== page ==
Of course, there are always people walking about, along the Nile and visiting the shops. Others prefer a little water activity, either using motor boats or felucca, the small traditional sail boats. The motor boats cost about 20 pounds and travel up and down the length of the city. If riding something is not your style, another nice, very relaxing experience is a stop at the Old Winter Palace, for a lemonade (a good class of lemonade is a must have in Egypt, and this place serves some of the best) or other drink in surroundings that might take one back to Victorian England. Indeed, it derives its name from the fact that wealthy Europeans once wintered here to escape the harsh climates of their home countries. It has its own history, as one of the oldest hotels in the city, and the place where Howard Carter first posted his famous find of Tutankhamun's tomb.
Many other tourists come to Luxor just to relax in the sun, whether it be at a fine five star hotel or one of the budget facilities. The Movenpick on Crocodile Island is a popular retreat for such people (and they have a nice little zoo for the kids). One can find them lazing about the pool area all day, or perhaps playing a bit of golf at the resort's course. Later that day, back at the Amun Hotel, I found an Australian couple enjoying themselves on the roof terrace. I chatted with them for a while, and asked them why they chose the West Bank rather than one of the big hotels on the East Bank. Rod, the man, told be it had nothing to do with cost. Rather, it was because of the greenery and quietness, and that it felt more like they were living among the Egyptians.
In the evening, tourists who are not visiting the Sound and Light Show turn to clubs, shopping and dining. Many of the hotels in Luxor offer some sort of dinner package for tourists, but there are also a number of good private restaurants outside of hotels. One can certainly find good Oriental food and the chance to eat real Egyptian plates while enjoying a view of the street. Downtown there is a famous restaurant named El Za'eem which serves Koshary (Egyptian pasta), or Om Hashem, a grill well known for its vegetable plates. Hamees is a cafe near the old Luxor Hotel that serves a good variety of food and shisha pipes.
The El Hussein Restaurant is known for Feteer, Egyptian pastries. Along the Nile is Maro Abu Zeid Restaurant and Cafe, where people seem to like to hang out with friends or have a romantic dinner. And then there is always McDonalds, more popular than one might imagine because, not only does it overlook Luxor Temple, but kids sometimes find it a welcome break from their exotic adventures. Shopping is another favorite activity, throughout the day and into the evening, and there are many shops in Luxor. There are, of course, shops all along the Nile, including a few of Tour Egypt's favorites such as Gaddis, where old photos are sold, and the Fair Trade Center. However, there are two main shopping areas.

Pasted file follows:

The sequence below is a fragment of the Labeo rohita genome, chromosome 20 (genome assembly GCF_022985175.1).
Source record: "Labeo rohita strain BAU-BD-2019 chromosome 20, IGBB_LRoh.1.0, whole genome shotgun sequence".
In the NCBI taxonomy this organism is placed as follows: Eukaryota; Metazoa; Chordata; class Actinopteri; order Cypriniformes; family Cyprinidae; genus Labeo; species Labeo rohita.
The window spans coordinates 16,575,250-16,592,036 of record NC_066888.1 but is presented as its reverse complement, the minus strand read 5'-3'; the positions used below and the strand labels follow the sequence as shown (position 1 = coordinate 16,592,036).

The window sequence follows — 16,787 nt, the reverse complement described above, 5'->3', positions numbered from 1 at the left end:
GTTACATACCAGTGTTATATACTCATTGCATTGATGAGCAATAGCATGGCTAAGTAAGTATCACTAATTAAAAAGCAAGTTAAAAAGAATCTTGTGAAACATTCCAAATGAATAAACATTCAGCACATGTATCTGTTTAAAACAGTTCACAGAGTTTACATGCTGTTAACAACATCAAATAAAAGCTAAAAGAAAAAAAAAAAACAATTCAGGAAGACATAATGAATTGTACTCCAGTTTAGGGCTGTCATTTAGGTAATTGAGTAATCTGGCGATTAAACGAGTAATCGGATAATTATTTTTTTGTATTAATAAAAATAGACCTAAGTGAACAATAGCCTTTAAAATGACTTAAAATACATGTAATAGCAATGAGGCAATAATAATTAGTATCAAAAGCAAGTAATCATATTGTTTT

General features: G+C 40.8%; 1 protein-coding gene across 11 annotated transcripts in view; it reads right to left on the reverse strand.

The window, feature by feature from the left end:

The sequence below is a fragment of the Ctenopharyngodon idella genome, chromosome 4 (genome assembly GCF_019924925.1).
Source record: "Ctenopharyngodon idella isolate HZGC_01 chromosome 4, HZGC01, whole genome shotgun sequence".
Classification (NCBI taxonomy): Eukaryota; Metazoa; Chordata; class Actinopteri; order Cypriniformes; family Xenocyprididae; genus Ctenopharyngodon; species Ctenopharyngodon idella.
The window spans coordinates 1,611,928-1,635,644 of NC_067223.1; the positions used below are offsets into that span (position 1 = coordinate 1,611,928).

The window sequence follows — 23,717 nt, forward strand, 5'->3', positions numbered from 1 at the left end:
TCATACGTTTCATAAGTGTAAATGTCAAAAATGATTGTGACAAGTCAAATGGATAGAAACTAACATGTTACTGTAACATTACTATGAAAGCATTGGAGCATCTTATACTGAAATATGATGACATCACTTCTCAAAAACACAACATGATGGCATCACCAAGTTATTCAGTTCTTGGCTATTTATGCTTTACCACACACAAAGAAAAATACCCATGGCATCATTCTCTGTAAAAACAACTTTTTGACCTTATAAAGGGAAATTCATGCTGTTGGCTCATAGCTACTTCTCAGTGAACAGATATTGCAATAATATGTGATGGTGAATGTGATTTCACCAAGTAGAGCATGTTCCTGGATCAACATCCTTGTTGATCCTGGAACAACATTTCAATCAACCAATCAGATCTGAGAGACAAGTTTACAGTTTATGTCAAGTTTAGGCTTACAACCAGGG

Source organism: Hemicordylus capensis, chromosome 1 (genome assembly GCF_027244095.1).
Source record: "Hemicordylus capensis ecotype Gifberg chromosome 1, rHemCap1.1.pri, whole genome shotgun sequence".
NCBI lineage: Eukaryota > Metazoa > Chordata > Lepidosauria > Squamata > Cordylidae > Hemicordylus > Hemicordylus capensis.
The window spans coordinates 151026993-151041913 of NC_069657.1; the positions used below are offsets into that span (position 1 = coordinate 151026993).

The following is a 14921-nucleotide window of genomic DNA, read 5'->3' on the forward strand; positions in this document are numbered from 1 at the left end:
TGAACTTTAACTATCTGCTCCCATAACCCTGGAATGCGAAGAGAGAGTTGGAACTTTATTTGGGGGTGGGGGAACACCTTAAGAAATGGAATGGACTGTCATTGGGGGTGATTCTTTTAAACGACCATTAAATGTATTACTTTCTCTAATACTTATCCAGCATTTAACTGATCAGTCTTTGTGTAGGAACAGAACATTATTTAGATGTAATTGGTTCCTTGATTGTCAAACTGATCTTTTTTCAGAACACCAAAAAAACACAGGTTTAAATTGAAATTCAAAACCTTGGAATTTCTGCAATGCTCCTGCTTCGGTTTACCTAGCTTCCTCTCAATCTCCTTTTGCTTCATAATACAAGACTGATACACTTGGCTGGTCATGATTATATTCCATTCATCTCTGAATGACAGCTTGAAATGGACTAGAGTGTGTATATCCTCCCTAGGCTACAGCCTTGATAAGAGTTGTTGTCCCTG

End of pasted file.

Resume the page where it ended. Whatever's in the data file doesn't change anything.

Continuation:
The first is the normal tourist bazaar, a long corridor with shops on both sides selling souvenirs of all kinds, including statues, silver and gold jewelry, T-shirts, dresses, Bedouin accessories, perfume, pottery, oriental musical instruments, spices and papyrus. Of course, there is also the alabaster, for which Luxor is famous. This is primarily the hand hewn pieces from workshops located on the West Bank.
There is also the Oriental market, perhaps better known as the old market in Luxor, though it is less of a tourist shopping area. It actually has more of the feel of a real Souq, and consists of a really narrow street beginning near the Holy Family Church and ending some three or four kilometers to the north. Here, one mainly finds normal products that a family might need, such as groceries, though there are many spice dealers as well, and some of the best peanuts one can find.
Mostly, here the prices will be better than at the tourist bazaar, but there just simply isn't that many souvenirs. However, it is a fine place to purchase batteries, pharmaceuticals such as aspirin, or even beer. Of course, many people spend the evening in various clubs and bars. All of the major hotels will have clubs and discos, often with live music. The Sheraton is a good example, and usually pretty lively, as is the Novotel Luxor Disco, which stays open from about 11:00 pm until 2 or 3 in the morning. Sometimes there are Oriental bands and at other times, foreign bands playing everything from hip hop to light, classical rock and roll. At all of these one can find both alcoholic and non alcoholic drinks.
At the Mecure Hotel there is the Le Champelion bar, which is small and where there is soft, romantic music. Its a good place to chat with friends, but there is also a disco where every other night there is a belly dancer with an Oriental show. There are also discos at the Movenpick Joie Ville (which has only recently finished massive remodeling), the new Meridien Luxor and the Hilton. Outside of the four and five star hotels, a favorite among many frequent visitors to Luxor is the bar in the basement of the St. Joseph Hotel, where the beer and drinks are a bit less expensive. It gets a good crowd on many nights and is intimate enough that people often get to know one another. One must keep in mind that such bars stay open late, and sometimes cabs are difficult to catch at such hours.
There are also private bars. Some on the West Bank have a tendency to be tourist traps, where the drinks are rather expensive, but on the West Bank the private bars are different. I was recommended to one on the West Bank called Ali Baba, and since I was staying on that side of the river I decided to check it out before heading back to the hotel. It is a real example of a local bar in Luxor, though they only serve Pepsi, beer and shisha pipes.
As I arrived, most of the people were locals, but Mr. Hany, the owner, explained that in the afternoon the place is usually full of tourists as they serve special grilled items. Interestingly, there were mostly waitresses, which is a bit unusual. Other than the antiquities and monuments in Luxor, the whole atmosphere is different than any other city in Egypt. It is first of all a tourist town, catering and making its living from tourists. It is all centered around tourism, perhaps with the exception of the West Bank. It can be a bit overwhelming to the uninitiated, while those who visit more often have a tendency to enjoy the grounds of their hotels or stay on the West Bank. It's nevertheless a great experience, provided one can have a bit of fun while constantly being solicited by merchants and Hantoon drivers.
Last Updated: June 9th, 2011